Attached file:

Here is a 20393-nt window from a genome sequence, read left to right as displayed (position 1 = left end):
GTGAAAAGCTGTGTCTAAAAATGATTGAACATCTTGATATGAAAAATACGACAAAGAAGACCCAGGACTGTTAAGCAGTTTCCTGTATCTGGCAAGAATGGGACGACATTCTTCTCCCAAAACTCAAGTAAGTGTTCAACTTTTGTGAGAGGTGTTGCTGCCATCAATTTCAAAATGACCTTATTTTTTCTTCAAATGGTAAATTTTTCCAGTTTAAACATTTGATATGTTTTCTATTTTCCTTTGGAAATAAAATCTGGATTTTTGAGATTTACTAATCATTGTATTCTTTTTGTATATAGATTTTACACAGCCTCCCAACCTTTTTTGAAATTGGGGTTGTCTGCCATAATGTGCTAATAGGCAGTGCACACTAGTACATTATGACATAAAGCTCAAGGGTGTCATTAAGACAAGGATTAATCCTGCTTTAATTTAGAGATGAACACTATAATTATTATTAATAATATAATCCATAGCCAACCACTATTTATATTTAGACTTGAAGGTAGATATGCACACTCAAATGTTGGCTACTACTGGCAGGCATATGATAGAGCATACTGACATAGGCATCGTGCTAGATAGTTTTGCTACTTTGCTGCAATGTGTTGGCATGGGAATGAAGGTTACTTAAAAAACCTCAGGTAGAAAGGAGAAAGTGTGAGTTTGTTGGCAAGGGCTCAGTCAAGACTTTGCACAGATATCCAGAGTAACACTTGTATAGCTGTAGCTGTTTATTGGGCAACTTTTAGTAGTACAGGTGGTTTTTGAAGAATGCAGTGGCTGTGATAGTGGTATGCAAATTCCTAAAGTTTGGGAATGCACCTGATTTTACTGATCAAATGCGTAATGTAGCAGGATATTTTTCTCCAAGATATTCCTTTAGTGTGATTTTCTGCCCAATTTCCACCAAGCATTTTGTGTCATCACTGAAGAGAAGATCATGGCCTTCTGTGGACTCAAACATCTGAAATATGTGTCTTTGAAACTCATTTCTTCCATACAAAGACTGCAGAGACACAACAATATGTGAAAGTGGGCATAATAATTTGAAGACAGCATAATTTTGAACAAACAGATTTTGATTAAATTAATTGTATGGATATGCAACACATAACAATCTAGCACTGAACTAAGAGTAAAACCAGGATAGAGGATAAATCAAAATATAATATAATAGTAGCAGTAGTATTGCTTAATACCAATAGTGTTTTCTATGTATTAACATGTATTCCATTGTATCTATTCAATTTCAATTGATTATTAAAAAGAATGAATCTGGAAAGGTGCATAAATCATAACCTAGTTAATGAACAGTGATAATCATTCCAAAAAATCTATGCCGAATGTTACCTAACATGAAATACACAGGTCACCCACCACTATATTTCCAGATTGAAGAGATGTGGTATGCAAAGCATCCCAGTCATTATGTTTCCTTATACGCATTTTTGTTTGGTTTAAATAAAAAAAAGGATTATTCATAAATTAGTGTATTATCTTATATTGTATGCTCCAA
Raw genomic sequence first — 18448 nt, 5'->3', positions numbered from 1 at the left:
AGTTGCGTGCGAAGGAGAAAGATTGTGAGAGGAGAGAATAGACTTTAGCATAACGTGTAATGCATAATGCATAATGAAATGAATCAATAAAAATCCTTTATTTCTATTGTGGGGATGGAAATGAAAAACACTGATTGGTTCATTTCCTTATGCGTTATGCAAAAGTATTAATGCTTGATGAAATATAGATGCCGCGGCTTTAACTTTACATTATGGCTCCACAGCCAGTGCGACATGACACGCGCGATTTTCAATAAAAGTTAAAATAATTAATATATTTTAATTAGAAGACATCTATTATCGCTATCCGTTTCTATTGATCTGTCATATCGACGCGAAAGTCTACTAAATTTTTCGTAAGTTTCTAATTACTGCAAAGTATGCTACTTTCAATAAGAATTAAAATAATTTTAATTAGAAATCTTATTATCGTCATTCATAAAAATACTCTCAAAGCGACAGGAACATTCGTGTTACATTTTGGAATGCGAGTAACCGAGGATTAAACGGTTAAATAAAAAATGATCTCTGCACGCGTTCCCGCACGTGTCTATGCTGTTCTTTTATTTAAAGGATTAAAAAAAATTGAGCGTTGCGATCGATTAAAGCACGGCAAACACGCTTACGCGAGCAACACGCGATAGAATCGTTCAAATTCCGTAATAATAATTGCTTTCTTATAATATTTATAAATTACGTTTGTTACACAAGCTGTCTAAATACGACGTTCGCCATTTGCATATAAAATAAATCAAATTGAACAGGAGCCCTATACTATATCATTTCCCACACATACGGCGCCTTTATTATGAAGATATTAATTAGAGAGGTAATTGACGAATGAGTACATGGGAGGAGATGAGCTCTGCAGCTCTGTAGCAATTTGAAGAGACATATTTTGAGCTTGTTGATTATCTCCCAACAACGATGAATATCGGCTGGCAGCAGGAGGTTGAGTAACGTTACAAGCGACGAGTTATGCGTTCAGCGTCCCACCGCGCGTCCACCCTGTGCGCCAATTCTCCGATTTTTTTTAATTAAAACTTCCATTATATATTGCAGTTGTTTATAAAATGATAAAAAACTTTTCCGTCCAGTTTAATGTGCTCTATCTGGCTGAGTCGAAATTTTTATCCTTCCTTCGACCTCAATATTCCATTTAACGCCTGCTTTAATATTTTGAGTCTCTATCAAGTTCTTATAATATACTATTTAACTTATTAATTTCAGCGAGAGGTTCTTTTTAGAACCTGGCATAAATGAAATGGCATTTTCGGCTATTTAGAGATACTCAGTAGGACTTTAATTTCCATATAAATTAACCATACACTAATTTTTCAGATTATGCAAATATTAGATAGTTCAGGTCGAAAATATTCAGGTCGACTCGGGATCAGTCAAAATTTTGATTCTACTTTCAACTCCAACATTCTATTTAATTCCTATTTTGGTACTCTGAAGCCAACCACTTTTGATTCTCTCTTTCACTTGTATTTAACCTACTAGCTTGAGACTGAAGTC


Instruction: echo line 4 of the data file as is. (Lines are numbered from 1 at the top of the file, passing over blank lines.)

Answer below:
AGTTGCGTGCGAAGGAGAAAGATTGTGAGAGGAGAGAATAGACTTTAGCATAACGTGTAATGCATAATGCATAATGAAATGAATCAATAAAAATCCTTTATTTCTATTGTGGGGATGGAAATGAAAAACACTGATTGGTTCATTTCCTTATGCGTTATGCAAAAGTATTAATGCTTGATGAAATATAGATGCCGCGGCTTTAACTTTACATTATGGCTCCACAGCCAGTGCGACATGACACGCGCGATTTTCAATAAAAGTTAAAATAATTAATATATTTTAATTAGAAGACATCTATTATCGCTATCCGTTTCTATTGATCTGTCATATCGACGCGAAAGTCTACTAAATTTTTCGTAAGTTTCTAATTACTGCAAAGTATGCTACTTTCAATAAGAATTAAAATAATTTTAATTAGAAATCTTATTATCGTCATTCATAAAAATACTCTCAAAGCGACAGGAACATTCGTGTTACATTTTGGAATGCGAGTAACCGAGGATTAAACGGTTAAATAAAAAATGATCTCTGCACGCGTTCCCGCACGTGTCTATGCTGTTCTTTTATTTAAAGGATTAAAAAAAATTGAGCGTTGCGATCGATTAAAGCACGGCAAACACGCTTACGCGAGCAACACGCGATAGAATCGTTCAAATTCCGTAATAATAATTGCTTTCTTATAATATTTATAAATTACGTTTGTTACACAAGCTGTCTAAATACGACGTTCGCCATTTGCATATAAAATAAATCAAATTGAACAGGAGCCCTATACTATATCATTTCCCACACATACGGCGCCTTTATTATGAAGATATTAATTAGAGAGGTAATTGACGAATGAGTACATGGGAGGAGATGAGCTCTGCAGCTCTGTAGCAATTTGAAGAGACATATTTTGAGCTTGTTGATTATCTCCCAACAACGATGAATATCGGCTGGCAGCAGGAGGTTGAGTAACGTTACAAGCGACGAGTTATGCGTTCAGCGTCCCACCGCGCGTCCACCCTGTGCGCCAATTCTCCGATTTTTTTTAATTAAAACTTCCATTATATATTGCAGTTGTTTATAAAATGATAAAAAACTTTTCCGTCCAGTTTAATGTGCTCTATCTGGCTGAGTCGAAATTTTTATCCTTCCTTCGACCTCAATATTCCATTTAACGCCTGCTTTAATATTTTGAGTCTCTATCAAGTTCTTATAATATACTATTTAACTTATTAATTTCAGCGAGAGGTTCTTTTTAGAACCTGGCATAAATGAAATGGCATTTTCGGCTATTTAGAGATACTCAGTAGGACTTTAATTTCCATATAAATTAACCATACACTAATTTTTCAGATTATGCAAATATTAGATAGTTCAGGTCGAAAATATTCAGGTCGACTCGGGATCAGTCAAAATTTTGATTCTACTTTCAACTCCAACATTCTATTTAATTCCTATTTTGGTACTCTGAAGCCAACCACTTTTGATTCTCTCTTTCACTTGTATTTAACCTACTAGCTTGAGACTGAAGTC